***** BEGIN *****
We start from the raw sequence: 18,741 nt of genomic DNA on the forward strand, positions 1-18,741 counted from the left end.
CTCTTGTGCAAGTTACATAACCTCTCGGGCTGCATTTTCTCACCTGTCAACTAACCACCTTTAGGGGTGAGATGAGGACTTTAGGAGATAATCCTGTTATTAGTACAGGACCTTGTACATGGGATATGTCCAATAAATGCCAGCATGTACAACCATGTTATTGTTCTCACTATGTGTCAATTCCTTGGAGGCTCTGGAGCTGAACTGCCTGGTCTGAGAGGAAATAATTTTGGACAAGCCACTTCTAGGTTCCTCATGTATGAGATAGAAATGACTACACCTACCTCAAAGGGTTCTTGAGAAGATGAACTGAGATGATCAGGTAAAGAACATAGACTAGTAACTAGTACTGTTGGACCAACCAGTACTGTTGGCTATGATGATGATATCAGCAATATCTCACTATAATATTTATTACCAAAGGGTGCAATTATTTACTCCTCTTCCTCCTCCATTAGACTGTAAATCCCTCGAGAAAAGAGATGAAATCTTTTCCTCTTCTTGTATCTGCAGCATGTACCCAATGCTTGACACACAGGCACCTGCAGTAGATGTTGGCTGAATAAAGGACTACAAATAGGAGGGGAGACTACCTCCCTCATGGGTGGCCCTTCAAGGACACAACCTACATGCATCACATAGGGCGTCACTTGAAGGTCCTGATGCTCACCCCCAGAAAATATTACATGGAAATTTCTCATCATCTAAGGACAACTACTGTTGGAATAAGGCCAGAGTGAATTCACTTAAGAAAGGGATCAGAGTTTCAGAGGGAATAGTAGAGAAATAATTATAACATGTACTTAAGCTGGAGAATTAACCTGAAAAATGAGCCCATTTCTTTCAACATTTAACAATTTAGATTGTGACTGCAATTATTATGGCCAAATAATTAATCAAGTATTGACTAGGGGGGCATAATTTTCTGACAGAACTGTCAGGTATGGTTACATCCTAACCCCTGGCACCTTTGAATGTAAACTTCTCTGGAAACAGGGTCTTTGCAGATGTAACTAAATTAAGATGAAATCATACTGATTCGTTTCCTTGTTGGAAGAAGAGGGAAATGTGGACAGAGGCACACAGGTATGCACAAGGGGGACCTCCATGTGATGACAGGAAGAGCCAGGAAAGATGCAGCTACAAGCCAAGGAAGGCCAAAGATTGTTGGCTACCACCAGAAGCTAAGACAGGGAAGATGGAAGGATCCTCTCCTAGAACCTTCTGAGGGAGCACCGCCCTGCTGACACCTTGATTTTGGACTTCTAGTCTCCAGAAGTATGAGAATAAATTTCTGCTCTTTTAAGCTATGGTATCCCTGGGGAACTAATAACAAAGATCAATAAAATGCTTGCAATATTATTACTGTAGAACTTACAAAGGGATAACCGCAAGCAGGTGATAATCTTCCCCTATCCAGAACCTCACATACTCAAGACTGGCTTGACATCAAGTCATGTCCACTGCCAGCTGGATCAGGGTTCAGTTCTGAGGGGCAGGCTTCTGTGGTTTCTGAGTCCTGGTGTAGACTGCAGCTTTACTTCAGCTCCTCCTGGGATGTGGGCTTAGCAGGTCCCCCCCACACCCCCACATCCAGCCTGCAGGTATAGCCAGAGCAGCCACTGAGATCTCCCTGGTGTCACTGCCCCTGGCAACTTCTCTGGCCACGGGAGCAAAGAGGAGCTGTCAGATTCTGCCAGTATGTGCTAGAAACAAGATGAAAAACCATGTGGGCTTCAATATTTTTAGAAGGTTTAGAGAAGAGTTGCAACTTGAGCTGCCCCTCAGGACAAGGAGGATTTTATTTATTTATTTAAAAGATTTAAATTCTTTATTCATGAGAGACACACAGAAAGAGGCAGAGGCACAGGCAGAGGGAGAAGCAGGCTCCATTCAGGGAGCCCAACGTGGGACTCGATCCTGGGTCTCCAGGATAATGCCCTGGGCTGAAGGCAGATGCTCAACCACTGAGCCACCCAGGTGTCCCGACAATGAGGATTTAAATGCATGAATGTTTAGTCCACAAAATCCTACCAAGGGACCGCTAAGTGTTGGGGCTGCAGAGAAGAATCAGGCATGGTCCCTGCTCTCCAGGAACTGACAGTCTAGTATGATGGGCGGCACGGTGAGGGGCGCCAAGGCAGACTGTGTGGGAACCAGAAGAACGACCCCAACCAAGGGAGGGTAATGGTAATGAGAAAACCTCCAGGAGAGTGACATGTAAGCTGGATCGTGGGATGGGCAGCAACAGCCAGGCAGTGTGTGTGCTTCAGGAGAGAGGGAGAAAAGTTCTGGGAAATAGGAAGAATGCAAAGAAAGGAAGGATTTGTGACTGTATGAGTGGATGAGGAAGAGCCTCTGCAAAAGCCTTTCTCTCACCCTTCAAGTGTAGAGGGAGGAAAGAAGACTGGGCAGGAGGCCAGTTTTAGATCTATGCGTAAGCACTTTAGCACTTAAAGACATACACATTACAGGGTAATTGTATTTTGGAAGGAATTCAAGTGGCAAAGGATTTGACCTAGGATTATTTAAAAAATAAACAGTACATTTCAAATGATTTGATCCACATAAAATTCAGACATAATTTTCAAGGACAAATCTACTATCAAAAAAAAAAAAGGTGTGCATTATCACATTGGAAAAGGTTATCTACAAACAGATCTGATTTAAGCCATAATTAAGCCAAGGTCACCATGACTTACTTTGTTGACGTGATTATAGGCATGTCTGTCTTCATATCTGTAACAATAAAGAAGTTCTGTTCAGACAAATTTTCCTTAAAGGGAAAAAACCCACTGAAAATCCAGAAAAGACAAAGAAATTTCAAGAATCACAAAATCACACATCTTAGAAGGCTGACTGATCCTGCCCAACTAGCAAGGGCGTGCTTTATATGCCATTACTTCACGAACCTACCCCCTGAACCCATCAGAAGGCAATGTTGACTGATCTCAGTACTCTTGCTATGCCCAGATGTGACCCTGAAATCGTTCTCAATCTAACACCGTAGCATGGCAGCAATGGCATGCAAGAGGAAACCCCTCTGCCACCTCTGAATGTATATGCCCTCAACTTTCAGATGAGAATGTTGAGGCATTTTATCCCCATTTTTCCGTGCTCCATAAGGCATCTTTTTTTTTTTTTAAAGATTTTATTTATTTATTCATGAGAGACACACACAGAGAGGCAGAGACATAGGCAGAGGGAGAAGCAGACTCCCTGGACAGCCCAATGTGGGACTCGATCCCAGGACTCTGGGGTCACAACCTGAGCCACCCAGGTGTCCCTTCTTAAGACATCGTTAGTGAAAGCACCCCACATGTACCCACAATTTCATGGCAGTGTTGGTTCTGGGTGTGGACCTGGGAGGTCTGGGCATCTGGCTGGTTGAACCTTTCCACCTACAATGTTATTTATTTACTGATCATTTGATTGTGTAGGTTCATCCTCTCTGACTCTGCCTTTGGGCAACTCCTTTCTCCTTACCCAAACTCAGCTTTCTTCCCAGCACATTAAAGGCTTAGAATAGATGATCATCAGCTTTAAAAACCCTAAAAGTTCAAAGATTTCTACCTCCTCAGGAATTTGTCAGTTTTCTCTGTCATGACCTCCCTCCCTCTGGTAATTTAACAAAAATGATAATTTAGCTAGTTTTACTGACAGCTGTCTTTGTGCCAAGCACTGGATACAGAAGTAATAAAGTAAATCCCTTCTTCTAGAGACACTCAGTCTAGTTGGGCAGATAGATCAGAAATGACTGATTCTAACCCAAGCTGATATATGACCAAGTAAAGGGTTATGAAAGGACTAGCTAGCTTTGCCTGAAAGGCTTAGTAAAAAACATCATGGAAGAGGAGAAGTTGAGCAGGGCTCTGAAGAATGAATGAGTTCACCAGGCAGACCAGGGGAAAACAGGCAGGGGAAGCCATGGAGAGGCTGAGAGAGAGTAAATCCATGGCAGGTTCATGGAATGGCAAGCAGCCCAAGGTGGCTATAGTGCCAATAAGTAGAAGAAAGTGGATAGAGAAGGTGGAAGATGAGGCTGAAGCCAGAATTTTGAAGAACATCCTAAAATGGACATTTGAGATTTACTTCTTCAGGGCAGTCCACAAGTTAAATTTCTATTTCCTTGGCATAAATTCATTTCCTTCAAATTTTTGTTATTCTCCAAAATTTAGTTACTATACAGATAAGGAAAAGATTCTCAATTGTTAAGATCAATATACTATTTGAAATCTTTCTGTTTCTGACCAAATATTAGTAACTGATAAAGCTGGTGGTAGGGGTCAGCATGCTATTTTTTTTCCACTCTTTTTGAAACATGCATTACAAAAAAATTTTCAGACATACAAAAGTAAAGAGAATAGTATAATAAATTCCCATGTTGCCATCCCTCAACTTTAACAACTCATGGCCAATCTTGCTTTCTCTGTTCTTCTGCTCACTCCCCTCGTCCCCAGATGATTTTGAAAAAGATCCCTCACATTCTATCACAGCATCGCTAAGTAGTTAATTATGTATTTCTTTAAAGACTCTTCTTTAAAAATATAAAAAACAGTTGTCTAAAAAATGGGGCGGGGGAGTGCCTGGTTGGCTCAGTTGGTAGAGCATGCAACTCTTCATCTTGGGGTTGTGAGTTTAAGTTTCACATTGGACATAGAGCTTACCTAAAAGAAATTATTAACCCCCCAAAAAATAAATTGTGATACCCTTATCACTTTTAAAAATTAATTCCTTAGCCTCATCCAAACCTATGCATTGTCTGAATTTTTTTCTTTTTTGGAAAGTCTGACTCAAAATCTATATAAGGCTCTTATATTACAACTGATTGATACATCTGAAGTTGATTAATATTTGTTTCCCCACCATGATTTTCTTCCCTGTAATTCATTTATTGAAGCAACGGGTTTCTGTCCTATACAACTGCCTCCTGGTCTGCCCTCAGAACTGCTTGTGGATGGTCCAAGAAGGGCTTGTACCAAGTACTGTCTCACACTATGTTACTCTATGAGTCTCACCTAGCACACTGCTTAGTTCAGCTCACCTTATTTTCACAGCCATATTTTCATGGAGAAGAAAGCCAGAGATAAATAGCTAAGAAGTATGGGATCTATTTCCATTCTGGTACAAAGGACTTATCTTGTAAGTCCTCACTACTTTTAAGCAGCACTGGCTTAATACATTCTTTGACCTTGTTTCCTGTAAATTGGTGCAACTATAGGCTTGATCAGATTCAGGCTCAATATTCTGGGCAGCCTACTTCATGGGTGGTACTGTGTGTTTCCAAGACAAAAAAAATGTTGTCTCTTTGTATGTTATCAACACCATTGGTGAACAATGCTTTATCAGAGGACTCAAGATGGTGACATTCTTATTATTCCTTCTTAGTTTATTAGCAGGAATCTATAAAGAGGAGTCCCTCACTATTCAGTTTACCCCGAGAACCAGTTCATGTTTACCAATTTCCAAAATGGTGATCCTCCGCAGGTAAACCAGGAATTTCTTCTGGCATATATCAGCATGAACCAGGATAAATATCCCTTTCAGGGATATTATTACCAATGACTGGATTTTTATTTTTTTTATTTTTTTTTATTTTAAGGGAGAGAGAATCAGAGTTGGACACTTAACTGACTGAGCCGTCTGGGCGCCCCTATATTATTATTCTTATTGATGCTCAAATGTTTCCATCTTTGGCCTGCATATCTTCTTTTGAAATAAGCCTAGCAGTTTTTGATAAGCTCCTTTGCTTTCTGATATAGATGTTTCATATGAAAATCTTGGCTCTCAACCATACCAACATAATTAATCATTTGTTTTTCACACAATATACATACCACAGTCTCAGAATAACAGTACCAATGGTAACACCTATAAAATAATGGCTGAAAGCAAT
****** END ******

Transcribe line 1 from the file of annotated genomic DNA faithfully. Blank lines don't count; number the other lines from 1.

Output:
We start from the raw sequence: 18,741 nt of genomic DNA on the forward strand, positions 1-18,741 counted from the left end.